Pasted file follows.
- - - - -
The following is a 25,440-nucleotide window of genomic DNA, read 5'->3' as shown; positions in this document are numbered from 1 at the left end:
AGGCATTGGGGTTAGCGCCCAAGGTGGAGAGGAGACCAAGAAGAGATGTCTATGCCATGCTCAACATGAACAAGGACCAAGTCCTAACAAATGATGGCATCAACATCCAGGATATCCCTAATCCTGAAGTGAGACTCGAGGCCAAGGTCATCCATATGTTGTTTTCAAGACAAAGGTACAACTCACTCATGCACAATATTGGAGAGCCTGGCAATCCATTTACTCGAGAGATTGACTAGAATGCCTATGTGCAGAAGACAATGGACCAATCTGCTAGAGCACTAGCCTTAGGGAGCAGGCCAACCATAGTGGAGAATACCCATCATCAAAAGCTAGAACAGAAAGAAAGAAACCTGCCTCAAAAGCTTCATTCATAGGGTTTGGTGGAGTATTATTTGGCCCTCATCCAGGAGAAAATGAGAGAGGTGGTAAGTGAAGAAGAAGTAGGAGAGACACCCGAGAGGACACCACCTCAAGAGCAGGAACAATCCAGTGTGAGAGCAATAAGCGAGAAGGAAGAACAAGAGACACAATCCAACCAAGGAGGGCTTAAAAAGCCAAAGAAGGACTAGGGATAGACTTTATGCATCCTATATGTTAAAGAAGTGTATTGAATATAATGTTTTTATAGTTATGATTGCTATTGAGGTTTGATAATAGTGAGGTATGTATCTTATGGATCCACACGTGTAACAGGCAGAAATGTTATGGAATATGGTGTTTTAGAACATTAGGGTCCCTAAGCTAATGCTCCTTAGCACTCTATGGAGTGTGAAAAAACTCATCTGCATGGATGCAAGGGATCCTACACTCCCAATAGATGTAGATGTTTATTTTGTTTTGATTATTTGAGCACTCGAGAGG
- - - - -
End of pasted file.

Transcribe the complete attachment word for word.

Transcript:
The following is a 25,440-nucleotide window of genomic DNA, read 5'->3' as shown; positions in this document are numbered from 1 at the left end:
AGGCATTGGGGTTAGCGCCCAAGGTGGAGAGGAGACCAAGAAGAGATGTCTATGCCATGCTCAACATGAACAAGGACCAAGTCCTAACAAATGATGGCATCAACATCCAGGATATCCCTAATCCTGAAGTGAGACTCGAGGCCAAGGTCATCCATATGTTGTTTTCAAGACAAAGGTACAACTCACTCATGCACAATATTGGAGAGCCTGGCAATCCATTTACTCGAGAGATTGACTAGAATGCCTATGTGCAGAAGACAATGGACCAATCTGCTAGAGCACTAGCCTTAGGGAGCAGGCCAACCATAGTGGAGAATACCCATCATCAAAAGCTAGAACAGAAAGAAAGAAACCTGCCTCAAAAGCTTCATTCATAGGGTTTGGTGGAGTATTATTTGGCCCTCATCCAGGAGAAAATGAGAGAGGTGGTAAGTGAAGAAGAAGTAGGAGAGACACCCGAGAGGACACCACCTCAAGAGCAGGAACAATCCAGTGTGAGAGCAATAAGCGAGAAGGAAGAACAAGAGACACAATCCAACCAAGGAGGGCTTAAAAAGCCAAAGAAGGACTAGGGATAGACTTTATGCATCCTATATGTTAAAGAAGTGTATTGAATATAATGTTTTTATAGTTATGATTGCTATTGAGGTTTGATAATAGTGAGGTATGTATCTTATGGATCCACACGTGTAACAGGCAGAAATGTTATGGAATATGGTGTTTTAGAACATTAGGGTCCCTAAGCTAATGCTCCTTAGCACTCTATGGAGTGTGAAAAAACTCATCTGCATGGATGCAAGGGATCCTACACTCCCAATAGATGTAGATGTTTATTTTGTTTTGATTATTTGAGCACTCGAGAGG